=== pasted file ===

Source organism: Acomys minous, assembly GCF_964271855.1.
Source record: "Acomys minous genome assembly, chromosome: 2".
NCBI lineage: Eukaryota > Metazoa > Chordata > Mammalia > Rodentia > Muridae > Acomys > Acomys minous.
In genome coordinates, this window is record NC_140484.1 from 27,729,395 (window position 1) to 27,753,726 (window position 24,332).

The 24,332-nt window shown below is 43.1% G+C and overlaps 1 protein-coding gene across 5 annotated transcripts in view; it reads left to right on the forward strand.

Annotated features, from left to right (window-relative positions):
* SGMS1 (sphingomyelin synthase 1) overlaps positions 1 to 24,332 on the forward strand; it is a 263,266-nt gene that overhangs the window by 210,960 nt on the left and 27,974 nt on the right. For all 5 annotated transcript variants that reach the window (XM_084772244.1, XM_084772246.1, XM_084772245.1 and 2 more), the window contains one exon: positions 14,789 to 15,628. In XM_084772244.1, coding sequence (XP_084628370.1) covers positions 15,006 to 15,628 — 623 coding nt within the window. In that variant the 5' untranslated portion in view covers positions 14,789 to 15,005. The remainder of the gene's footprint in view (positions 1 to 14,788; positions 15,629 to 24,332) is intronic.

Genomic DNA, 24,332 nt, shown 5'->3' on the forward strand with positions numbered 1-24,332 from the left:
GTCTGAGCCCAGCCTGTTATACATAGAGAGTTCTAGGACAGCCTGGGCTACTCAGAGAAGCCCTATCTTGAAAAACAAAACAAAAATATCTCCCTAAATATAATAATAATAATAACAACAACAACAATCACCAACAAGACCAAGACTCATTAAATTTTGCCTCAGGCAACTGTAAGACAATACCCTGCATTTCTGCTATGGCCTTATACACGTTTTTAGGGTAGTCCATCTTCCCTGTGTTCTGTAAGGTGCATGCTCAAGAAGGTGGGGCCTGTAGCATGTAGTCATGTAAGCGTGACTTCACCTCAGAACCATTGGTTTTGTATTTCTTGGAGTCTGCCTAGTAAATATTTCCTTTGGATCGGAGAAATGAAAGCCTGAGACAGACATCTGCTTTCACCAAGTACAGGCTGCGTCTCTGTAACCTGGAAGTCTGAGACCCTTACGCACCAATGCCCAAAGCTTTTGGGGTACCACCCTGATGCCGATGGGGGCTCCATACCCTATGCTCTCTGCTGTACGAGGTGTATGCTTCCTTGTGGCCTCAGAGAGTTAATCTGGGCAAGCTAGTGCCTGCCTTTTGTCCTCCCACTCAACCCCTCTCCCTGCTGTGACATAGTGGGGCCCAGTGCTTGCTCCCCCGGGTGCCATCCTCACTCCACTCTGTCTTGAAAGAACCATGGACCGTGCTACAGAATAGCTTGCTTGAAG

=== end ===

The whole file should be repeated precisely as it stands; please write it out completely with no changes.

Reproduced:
Source organism: Acomys minous, assembly GCF_964271855.1.
Source record: "Acomys minous genome assembly, chromosome: 2".
NCBI lineage: Eukaryota > Metazoa > Chordata > Mammalia > Rodentia > Muridae > Acomys > Acomys minous.
In genome coordinates, this window is record NC_140484.1 from 27,729,395 (window position 1) to 27,753,726 (window position 24,332).

The 24,332-nt window shown below is 43.1% G+C and overlaps 1 protein-coding gene across 5 annotated transcripts in view; it reads left to right on the forward strand.

Annotated features, from left to right (window-relative positions):
* SGMS1 (sphingomyelin synthase 1) overlaps positions 1 to 24,332 on the forward strand; it is a 263,266-nt gene that overhangs the window by 210,960 nt on the left and 27,974 nt on the right. For all 5 annotated transcript variants that reach the window (XM_084772244.1, XM_084772246.1, XM_084772245.1 and 2 more), the window contains one exon: positions 14,789 to 15,628. In XM_084772244.1, coding sequence (XP_084628370.1) covers positions 15,006 to 15,628 — 623 coding nt within the window. In that variant the 5' untranslated portion in view covers positions 14,789 to 15,005. The remainder of the gene's footprint in view (positions 1 to 14,788; positions 15,629 to 24,332) is intronic.

Genomic DNA, 24,332 nt, shown 5'->3' on the forward strand with positions numbered 1-24,332 from the left:
GTCTGAGCCCAGCCTGTTATACATAGAGAGTTCTAGGACAGCCTGGGCTACTCAGAGAAGCCCTATCTTGAAAAACAAAACAAAAATATCTCCCTAAATATAATAATAATAATAACAACAACAACAATCACCAACAAGACCAAGACTCATTAAATTTTGCCTCAGGCAACTGTAAGACAATACCCTGCATTTCTGCTATGGCCTTATACACGTTTTTAGGGTAGTCCATCTTCCCTGTGTTCTGTAAGGTGCATGCTCAAGAAGGTGGGGCCTGTAGCATGTAGTCATGTAAGCGTGACTTCACCTCAGAACCATTGGTTTTGTATTTCTTGGAGTCTGCCTAGTAAATATTTCCTTTGGATCGGAGAAATGAAAGCCTGAGACAGACATCTGCTTTCACCAAGTACAGGCTGCGTCTCTGTAACCTGGAAGTCTGAGACCCTTACGCACCAATGCCCAAAGCTTTTGGGGTACCACCCTGATGCCGATGGGGGCTCCATACCCTATGCTCTCTGCTGTACGAGGTGTATGCTTCCTTGTGGCCTCAGAGAGTTAATCTGGGCAAGCTAGTGCCTGCCTTTTGTCCTCCCACTCAACCCCTCTCCCTGCTGTGACATAGTGGGGCCCAGTGCTTGCTCCCCCGGGTGCCATCCTCACTCCACTCTGTCTTGAAAGAACCATGGACCGTGCTACAGAATAGCTTGCTTGAAG